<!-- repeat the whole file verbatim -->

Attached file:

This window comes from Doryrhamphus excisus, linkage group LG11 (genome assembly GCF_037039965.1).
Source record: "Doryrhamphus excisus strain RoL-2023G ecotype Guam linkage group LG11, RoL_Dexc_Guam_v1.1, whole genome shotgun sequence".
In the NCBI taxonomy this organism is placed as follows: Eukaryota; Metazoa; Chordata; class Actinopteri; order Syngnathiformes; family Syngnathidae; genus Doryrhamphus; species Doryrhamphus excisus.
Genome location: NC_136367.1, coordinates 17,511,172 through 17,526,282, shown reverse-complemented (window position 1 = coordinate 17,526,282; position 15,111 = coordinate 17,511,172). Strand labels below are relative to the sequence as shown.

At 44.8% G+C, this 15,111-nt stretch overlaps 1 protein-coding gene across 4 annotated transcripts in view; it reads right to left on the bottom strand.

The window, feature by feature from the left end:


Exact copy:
This window comes from Doryrhamphus excisus, linkage group LG11 (genome assembly GCF_037039965.1).
Source record: "Doryrhamphus excisus strain RoL-2023G ecotype Guam linkage group LG11, RoL_Dexc_Guam_v1.1, whole genome shotgun sequence".
In the NCBI taxonomy this organism is placed as follows: Eukaryota; Metazoa; Chordata; class Actinopteri; order Syngnathiformes; family Syngnathidae; genus Doryrhamphus; species Doryrhamphus excisus.
Genome location: NC_136367.1, coordinates 17,511,172 through 17,526,282, shown reverse-complemented (window position 1 = coordinate 17,526,282; position 15,111 = coordinate 17,511,172). Strand labels below are relative to the sequence as shown.

At 44.8% G+C, this 15,111-nt stretch overlaps 1 protein-coding gene across 4 annotated transcripts in view; it reads right to left on the bottom strand.

The window, feature by feature from the left end: